Thus far we have determined the real difference between soft and hard sciences is not in their aims, but their methods. Of this, we have discovered that there are few divergences that make up this difference, and so the distance between hard and soft is already narrowed. For these divergences to be enough to exclude psychology from the sciences, or to support the hard/soft dichotomy, it must be shown that empirical methods are superior in every way; they must provide the best picture of the truth. Empiricism claims objectivity, and yet its entire philosophy is centred on knowledge acquired through the senses. What we see/hear/touch is essentially our perception of the world, and perceptions will always be subjective. The way a researcher thinks and feels about a subject will inevitably set unrealised constraints on research. In short, science is the business of humans, and therefore cannot claim objectivity, not even empiricism. This does not mean empiricism is bad science, it simply reduces it from the god it has become to what it really is one of many frameworks for understanding the world. Psychologists recognise this in their field. They recognise that empirical, quantifiable methods simply cannot give us the whole truth about human behaviour, and so are left with three choices. We can conclude no scientific study of human behaviour is possible, or we can sacrifice the whole picture for the snapshot empiricism can give us. These first two options are simply unacceptable if we are searching for truth. The final option available to us is that which thus far psychology has pursued- we study human behaviour with as much scientific rigour as we can, until this either becomes unethical, or as sometimes is the case, an actual roadblock in the path to knowledge.

Any activity consists of a purpose, and a method employed to achieve this. The crux of the debate is determined by the subjective entering psychological discourse. This is seen by many other scientists as simply unreliable and unacceptable. The simple fact of the matter is an introspective account from someone suffering from schizophrenia coupled with brain scans and measurements of brain chemicals is far more powerful than either of these on their own. It is in the name of understanding, and in the name of achieving a fuller picture of the world that these subjective methods are employed. So the question must be asked: are the methods of science more integral to its character than its true purpose? If science is no more than the sword of empiricism, then perhaps psychology has to be cut out of it. But if science is more than that, if it is a path to understanding and truth, as a way of providing us with a fuller picture, rather than a more refined framework, then psychology should be embraced. Yes, empirical methods are important where possible, but not to the exclusion of all other methodologies: not if it means sacrificing truth on the altar of empiricism. Perhaps one day all science will have to face the truth psychologists already acknowledge – that sometimes the empirical is not enough, and perhaps on that day, the dichotomy we have now will no longer exist.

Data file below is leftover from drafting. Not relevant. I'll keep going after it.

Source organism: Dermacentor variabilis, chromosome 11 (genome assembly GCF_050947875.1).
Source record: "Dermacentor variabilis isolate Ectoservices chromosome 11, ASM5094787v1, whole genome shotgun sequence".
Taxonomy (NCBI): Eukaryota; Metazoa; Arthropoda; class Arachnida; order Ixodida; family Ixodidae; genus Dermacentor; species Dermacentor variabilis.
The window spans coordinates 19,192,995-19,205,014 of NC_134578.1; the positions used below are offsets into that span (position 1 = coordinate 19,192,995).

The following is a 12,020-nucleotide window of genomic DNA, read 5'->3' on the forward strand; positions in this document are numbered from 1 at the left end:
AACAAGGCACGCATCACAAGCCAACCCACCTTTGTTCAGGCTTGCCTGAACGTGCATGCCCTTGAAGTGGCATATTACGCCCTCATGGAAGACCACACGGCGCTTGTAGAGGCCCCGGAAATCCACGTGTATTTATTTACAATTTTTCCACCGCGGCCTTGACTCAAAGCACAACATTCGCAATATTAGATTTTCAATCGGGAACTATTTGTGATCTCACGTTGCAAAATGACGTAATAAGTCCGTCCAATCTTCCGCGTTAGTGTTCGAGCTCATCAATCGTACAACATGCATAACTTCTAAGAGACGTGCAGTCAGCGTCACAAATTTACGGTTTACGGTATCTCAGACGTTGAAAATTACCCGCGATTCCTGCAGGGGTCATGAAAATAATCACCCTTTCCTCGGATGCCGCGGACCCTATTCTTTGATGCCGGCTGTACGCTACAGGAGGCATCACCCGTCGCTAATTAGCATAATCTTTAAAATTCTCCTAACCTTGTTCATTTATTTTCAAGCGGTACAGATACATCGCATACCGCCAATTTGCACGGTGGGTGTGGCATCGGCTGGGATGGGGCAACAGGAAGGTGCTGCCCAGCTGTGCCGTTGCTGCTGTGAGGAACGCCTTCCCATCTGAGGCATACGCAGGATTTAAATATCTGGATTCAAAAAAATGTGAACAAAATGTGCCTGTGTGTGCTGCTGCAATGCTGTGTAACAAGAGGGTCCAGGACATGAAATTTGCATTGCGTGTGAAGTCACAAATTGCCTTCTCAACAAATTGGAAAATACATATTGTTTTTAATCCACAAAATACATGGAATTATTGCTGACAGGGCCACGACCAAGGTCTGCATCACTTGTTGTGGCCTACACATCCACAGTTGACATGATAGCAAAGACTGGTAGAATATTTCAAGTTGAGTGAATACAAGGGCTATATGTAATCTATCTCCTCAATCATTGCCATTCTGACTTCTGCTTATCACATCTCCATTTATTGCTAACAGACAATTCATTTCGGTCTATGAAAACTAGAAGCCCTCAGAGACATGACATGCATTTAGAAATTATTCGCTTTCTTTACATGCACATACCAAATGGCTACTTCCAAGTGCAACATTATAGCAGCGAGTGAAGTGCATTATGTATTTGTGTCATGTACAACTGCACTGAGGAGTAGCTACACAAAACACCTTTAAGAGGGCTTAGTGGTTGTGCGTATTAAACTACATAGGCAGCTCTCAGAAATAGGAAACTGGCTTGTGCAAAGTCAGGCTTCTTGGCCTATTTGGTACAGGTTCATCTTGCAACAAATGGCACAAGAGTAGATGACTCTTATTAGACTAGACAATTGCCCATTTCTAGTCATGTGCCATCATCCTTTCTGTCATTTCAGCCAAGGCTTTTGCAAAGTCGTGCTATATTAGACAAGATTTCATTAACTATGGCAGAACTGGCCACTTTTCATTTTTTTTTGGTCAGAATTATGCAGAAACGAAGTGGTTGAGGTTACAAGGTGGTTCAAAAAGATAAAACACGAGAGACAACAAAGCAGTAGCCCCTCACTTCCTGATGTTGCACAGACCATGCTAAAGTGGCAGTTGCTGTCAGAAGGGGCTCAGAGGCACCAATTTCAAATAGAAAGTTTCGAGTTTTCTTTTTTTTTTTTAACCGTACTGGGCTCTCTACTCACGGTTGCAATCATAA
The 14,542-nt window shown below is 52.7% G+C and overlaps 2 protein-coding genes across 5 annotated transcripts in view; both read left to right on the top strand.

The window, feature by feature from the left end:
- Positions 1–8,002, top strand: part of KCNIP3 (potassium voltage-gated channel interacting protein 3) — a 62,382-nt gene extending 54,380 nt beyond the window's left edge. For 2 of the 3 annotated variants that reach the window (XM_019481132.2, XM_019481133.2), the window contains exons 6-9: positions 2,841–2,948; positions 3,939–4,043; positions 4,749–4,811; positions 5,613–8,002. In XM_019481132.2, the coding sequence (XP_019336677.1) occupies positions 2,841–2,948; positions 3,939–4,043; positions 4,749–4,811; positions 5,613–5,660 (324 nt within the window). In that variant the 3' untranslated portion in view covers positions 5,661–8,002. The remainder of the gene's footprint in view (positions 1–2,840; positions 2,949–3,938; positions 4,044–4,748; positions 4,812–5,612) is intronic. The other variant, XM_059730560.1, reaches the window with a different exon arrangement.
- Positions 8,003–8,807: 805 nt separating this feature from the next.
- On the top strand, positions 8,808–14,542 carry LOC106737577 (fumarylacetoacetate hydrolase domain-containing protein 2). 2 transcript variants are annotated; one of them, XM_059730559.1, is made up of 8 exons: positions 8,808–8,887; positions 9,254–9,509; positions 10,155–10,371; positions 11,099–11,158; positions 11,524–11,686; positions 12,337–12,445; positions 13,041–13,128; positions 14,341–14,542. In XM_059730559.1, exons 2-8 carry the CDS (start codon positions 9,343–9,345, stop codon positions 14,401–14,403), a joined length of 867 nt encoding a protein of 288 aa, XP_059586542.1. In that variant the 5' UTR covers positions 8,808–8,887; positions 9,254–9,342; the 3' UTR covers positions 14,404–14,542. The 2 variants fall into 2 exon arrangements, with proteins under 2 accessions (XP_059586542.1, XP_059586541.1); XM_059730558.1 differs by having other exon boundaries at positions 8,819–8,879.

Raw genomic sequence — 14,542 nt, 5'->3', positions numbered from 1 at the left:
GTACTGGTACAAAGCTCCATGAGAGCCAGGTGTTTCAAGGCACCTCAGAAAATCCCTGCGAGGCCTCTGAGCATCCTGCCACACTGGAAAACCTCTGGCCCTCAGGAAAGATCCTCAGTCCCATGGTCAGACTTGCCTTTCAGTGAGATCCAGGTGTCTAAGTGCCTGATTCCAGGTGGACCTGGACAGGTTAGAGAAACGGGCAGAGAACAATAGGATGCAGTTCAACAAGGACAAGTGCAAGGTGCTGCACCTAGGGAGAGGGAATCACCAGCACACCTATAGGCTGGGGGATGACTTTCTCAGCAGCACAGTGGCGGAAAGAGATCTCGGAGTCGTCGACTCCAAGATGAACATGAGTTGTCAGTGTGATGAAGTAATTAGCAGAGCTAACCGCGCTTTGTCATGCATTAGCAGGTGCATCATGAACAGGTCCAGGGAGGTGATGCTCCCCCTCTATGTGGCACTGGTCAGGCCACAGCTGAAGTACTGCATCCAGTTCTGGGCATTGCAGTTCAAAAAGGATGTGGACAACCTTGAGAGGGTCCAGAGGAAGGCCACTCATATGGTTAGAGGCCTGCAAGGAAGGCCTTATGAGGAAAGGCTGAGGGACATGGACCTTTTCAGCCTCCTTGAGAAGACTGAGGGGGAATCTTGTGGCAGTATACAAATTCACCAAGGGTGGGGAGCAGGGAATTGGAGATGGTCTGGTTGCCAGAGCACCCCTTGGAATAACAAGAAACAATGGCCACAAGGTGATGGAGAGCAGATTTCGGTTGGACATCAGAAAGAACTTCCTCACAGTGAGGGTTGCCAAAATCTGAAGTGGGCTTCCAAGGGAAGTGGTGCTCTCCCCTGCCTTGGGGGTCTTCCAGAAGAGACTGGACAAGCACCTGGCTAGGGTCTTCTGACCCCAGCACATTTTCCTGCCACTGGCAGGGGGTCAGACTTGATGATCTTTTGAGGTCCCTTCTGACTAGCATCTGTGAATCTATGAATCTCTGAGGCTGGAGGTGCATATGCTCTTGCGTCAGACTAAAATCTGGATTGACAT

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Psychology- Really a Science?